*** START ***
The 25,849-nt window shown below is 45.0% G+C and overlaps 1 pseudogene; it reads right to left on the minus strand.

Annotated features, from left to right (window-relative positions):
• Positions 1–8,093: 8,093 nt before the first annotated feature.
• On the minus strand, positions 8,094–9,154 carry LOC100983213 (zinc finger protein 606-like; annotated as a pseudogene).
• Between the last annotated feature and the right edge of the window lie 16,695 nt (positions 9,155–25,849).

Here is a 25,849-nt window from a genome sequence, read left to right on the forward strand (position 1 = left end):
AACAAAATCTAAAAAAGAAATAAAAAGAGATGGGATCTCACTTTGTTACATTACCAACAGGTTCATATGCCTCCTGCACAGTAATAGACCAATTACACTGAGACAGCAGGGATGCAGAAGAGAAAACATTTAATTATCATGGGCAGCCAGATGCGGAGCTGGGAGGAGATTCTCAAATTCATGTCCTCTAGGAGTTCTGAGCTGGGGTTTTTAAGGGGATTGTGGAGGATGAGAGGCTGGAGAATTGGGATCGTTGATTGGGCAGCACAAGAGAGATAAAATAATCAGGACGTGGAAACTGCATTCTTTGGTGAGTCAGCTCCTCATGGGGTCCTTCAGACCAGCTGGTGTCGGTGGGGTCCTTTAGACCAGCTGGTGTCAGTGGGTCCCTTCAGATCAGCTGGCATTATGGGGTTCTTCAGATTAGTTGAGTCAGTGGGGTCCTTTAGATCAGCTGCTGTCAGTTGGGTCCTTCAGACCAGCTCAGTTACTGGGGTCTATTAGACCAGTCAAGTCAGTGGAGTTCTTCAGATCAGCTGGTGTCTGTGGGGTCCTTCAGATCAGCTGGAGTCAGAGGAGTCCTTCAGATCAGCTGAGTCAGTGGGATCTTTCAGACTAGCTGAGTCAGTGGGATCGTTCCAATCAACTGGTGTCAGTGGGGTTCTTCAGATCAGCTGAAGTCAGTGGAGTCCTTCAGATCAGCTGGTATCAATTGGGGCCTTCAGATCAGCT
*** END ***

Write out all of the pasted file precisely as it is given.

The 25,849-nt window shown below is 45.0% G+C and overlaps 1 pseudogene; it reads right to left on the minus strand.

Annotated features, from left to right (window-relative positions):
• Positions 1–8,093: 8,093 nt before the first annotated feature.
• On the minus strand, positions 8,094–9,154 carry LOC100983213 (zinc finger protein 606-like; annotated as a pseudogene).
• Between the last annotated feature and the right edge of the window lie 16,695 nt (positions 9,155–25,849).

Here is a 25,849-nt window from a genome sequence, read left to right on the forward strand (position 1 = left end):
AACAAAATCTAAAAAAGAAATAAAAAGAGATGGGATCTCACTTTGTTACATTACCAACAGGTTCATATGCCTCCTGCACAGTAATAGACCAATTACACTGAGACAGCAGGGATGCAGAAGAGAAAACATTTAATTATCATGGGCAGCCAGATGCGGAGCTGGGAGGAGATTCTCAAATTCATGTCCTCTAGGAGTTCTGAGCTGGGGTTTTTAAGGGGATTGTGGAGGATGAGAGGCTGGAGAATTGGGATCGTTGATTGGGCAGCACAAGAGAGATAAAATAATCAGGACGTGGAAACTGCATTCTTTGGTGAGTCAGCTCCTCATGGGGTCCTTCAGACCAGCTGGTGTCGGTGGGGTCCTTTAGACCAGCTGGTGTCAGTGGGTCCCTTCAGATCAGCTGGCATTATGGGGTTCTTCAGATTAGTTGAGTCAGTGGGGTCCTTTAGATCAGCTGCTGTCAGTTGGGTCCTTCAGACCAGCTCAGTTACTGGGGTCTATTAGACCAGTCAAGTCAGTGGAGTTCTTCAGATCAGCTGGTGTCTGTGGGGTCCTTCAGATCAGCTGGAGTCAGAGGAGTCCTTCAGATCAGCTGAGTCAGTGGGATCTTTCAGACTAGCTGAGTCAGTGGGATCGTTCCAATCAACTGGTGTCAGTGGGGTTCTTCAGATCAGCTGAAGTCAGTGGAGTCCTTCAGATCAGCTGGTATCAATTGGGGCCTTCAGATCAGCT